Tiger Woods’ captain’s picks offer a rare window into his inner-self
Tiger Woods’s inner self has always been a well-guarded fortress, but on Thursday afternoon he was forced to reveal a few truths in announcing his captain’s picks for the Presidents Cup: 1) Patrick Reed is out of the doghouse, 2) Woods has no empathy for his career-long antagonist Phil Mickelson, 3) Tiger has lost faith in Jordan Spieth, once his heir apparent, 4) The South Florida crew doesn’t roll as deep as we thought. Woods rounded out the American team by picking Reed (12th in the final points standings), Tony Finau (9th), Gary Woodland (10th), and his ownself (13th), becoming the first playing-captain at the Presidents Cup since Hale Irwin in 1994. All are solid, defensible picks of players who have been in good form of late. Now things get really real.
Among the game’s elite players, who are Tiger’s favorite mates? We’ll find out based on whom he pairs himself with at Royal Melbourne, when the competition begins next month. Who does Tiger consider to be the weak links on a heavily-favorited American squad? We’ll know based on the benchings across the first three days of partner play and his singles lineup. All of this had added many layers of intrigue to an event that in recent years has been largely moribund. Heck, the announcement of the captain’s picks had more buzz than a few recent President Cups.
The only anticlimax was Woods choosing himself. After his victory in Japan — a third win in the span of 14 starts, sandwiched around minor knee surgery — there was little doubt that Tiger would get the nod. The commercial considerations demand it, and this ardent hoop fan now gets to play the role of Bill Russell, adding player-coach to a resume’ that already seemed impossibly complete. But another living legend failed to make the cut. Mickelson has been on every U.S. Ryder Cup and Presidents Cup team going back to 1994, an unprecedented streak and a monument to Phil the Thrill’s talent and longevity.
When he won the Crosby Clambake in February, it seemed like Mickelson was a lock to play under Tiger, setting up a delicious dynamic. But over the last nine months, Phil, 49, has been in the most sustained slump of his Hall of Fame career, and in recent weeks had practically begged Capt. Woods not to pick him. Was this a crafty ploy by the one-time psychology major? If so, Tiger didn’t take the bait. He went one step further by not naming Mickelson a vice captain. (Woods did say he could add another assistant at a later date but he didn’t sound very excited about the prospect.) Hmmm, maybe all that yukking Tiger and Phil did around the promotion of “The Match” wasn’t as genuine as we were led to believe. [Eye roll emoji.]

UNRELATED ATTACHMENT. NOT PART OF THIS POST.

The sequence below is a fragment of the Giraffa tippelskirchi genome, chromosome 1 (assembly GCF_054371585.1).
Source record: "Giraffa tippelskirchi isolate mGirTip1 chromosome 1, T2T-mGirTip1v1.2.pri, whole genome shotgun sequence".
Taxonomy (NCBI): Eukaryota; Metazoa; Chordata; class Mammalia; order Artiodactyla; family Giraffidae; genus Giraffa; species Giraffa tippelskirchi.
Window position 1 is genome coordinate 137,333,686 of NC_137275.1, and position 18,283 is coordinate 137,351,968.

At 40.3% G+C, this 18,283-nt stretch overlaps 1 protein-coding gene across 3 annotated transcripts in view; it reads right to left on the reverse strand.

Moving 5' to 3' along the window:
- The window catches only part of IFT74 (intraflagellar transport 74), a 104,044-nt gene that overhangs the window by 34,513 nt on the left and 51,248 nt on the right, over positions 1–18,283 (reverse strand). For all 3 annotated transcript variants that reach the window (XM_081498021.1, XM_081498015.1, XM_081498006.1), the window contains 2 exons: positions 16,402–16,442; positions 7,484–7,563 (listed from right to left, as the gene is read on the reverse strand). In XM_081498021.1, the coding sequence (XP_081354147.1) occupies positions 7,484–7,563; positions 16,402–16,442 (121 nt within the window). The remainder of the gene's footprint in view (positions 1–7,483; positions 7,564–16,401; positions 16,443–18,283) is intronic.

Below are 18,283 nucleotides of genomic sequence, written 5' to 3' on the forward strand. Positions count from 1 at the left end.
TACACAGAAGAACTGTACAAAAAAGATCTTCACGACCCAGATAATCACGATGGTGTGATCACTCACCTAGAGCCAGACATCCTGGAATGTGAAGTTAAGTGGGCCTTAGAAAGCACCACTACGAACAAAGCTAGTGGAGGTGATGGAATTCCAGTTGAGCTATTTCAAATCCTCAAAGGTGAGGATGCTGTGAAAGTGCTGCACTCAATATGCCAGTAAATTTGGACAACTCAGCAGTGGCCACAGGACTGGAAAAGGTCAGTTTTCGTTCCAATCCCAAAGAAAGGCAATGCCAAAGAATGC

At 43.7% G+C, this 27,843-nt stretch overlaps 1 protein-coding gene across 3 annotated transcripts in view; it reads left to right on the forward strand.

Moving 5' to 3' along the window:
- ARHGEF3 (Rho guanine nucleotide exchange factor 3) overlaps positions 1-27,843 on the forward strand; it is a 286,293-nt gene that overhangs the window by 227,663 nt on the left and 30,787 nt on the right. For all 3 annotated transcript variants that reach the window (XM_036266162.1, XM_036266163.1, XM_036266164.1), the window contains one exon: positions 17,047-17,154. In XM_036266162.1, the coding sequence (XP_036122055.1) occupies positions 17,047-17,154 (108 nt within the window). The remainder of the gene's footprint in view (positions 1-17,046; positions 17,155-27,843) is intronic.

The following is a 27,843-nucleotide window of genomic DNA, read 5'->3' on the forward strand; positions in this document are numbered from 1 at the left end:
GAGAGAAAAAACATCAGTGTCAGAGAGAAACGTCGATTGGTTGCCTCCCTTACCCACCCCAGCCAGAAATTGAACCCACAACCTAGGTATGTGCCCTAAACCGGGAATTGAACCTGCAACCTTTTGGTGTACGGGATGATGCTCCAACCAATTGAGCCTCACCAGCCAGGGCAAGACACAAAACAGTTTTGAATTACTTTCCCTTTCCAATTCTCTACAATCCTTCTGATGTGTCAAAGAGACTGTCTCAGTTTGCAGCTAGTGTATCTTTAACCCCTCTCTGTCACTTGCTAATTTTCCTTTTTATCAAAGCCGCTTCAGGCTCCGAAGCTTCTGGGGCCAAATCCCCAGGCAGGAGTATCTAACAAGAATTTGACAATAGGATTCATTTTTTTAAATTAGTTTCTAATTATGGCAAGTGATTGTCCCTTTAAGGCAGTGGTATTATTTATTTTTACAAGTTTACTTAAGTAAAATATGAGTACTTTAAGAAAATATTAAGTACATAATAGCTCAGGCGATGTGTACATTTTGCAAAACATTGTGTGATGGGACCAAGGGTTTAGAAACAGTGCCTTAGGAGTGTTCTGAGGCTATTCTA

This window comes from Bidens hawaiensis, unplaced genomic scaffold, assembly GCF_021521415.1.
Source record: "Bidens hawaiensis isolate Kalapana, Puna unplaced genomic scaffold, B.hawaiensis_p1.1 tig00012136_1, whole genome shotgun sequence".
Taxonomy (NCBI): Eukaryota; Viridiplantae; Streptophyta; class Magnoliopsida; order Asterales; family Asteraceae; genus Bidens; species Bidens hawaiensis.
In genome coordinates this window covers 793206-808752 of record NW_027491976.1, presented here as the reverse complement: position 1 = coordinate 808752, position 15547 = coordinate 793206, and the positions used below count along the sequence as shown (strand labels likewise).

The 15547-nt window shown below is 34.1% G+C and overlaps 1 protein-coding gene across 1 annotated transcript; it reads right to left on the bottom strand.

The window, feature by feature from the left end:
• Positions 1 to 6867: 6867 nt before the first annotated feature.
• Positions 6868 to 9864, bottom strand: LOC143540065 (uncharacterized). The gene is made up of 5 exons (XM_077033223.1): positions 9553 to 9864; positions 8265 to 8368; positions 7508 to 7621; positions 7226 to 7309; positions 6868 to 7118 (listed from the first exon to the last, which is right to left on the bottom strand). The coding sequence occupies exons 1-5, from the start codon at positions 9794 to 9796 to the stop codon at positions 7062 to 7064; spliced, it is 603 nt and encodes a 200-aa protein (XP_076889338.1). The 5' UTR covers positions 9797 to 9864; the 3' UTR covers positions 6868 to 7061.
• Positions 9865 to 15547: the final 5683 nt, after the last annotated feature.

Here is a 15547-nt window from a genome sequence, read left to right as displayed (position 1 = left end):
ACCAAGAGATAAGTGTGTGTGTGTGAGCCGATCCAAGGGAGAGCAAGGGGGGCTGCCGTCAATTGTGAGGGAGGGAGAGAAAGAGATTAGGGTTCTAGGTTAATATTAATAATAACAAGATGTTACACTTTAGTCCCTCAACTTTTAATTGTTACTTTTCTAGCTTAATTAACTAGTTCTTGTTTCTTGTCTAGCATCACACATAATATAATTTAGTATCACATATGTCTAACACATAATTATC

The Reed pick is equally enlightening, in a different way. Woods went out of his way to mentor the misanthropic Masters champ at last year’s Ryder Cup, even as Tiger was visibly gassed from his monumental comeback win the week before at the Tour Championship. But Reed violated the omertà that Woods insists upon from his intimates, telling reporters that Tiger had actually apologized for his ragged play at Le Golf National. Reed burned up more goodwill with his subsequent sniping at Jordan Spieth, his onetime Cup partner, who preferred to play with lifelong best friend Justin Thomas. Who can blame him? Dysfunctional people make bad teammates, as Reed proved. This Presidents Cup selection process, then, was a referendum on Reed, who in August won a FedEx Cup playoff event and has been playing great ever since. Would the one-time Captain America be welcomed back into the team room, or was Reed now truly radioactive among his peers? Woods granted him at least a temporary reprieve. Perhaps the former member of the Ryder Cup Task Force is playing the long-game, knowing a rehabilitated Reed can be an important part of future U.S. efforts. Or maybe this a window into Woods’s insatiable need to win. In explaining the Reed pick, Tiger hailed him as “a person who is as fiery as they come. A great team guy in that you know he’s going to give you absolutely everything he has.” For better and for worse.
As for Spieth, this snubbing puts an exclamation point on how far he has fallen. Even though he had a ragged 2018, he was one of the few Americans to show a pulse at the 2018 Ryder Cup. But the ballstriking woes and disappearing acts on the weekend that have followed were simply impossible for Capt. Woods to ignore. Winless over the last 28 months, Spieth, has now received a brutally honest assessment from Woods, his boyhood hero. The long road back to stardom just became a little more emotionally fraught.
Rickie Fowler’s feeling have to be a little bruised, too, especially since he finished 11th in the points race. He is part of the South Florida golf mafia and during Wood’s various comebacks has always been there to offer Tiger encouragement and a casual game.
“That was a tough phone call,” Woods says. “Rickie’s a good friend of mine.” Alas, not good enough.
So now the powerhouse U.S. team is set, featuring 11 of the top 16 players in the World Ranking. (World No. 1 Brooks Koepka continues to rehab after a late-August stem-cell treatment to repair a partially torn patella tendon in his left knee; Woods demurred on Thursday when asked for a status update and said he has until the day before the competition begins to name a replacement.) “It was a difficult process,” Woods said. That’s over and now the fun begins, an international goodwill exhibition that really serves as an X-ray of Tiger’s soul.
To receive GOLF’s all-new newsletters, subscribe for free here.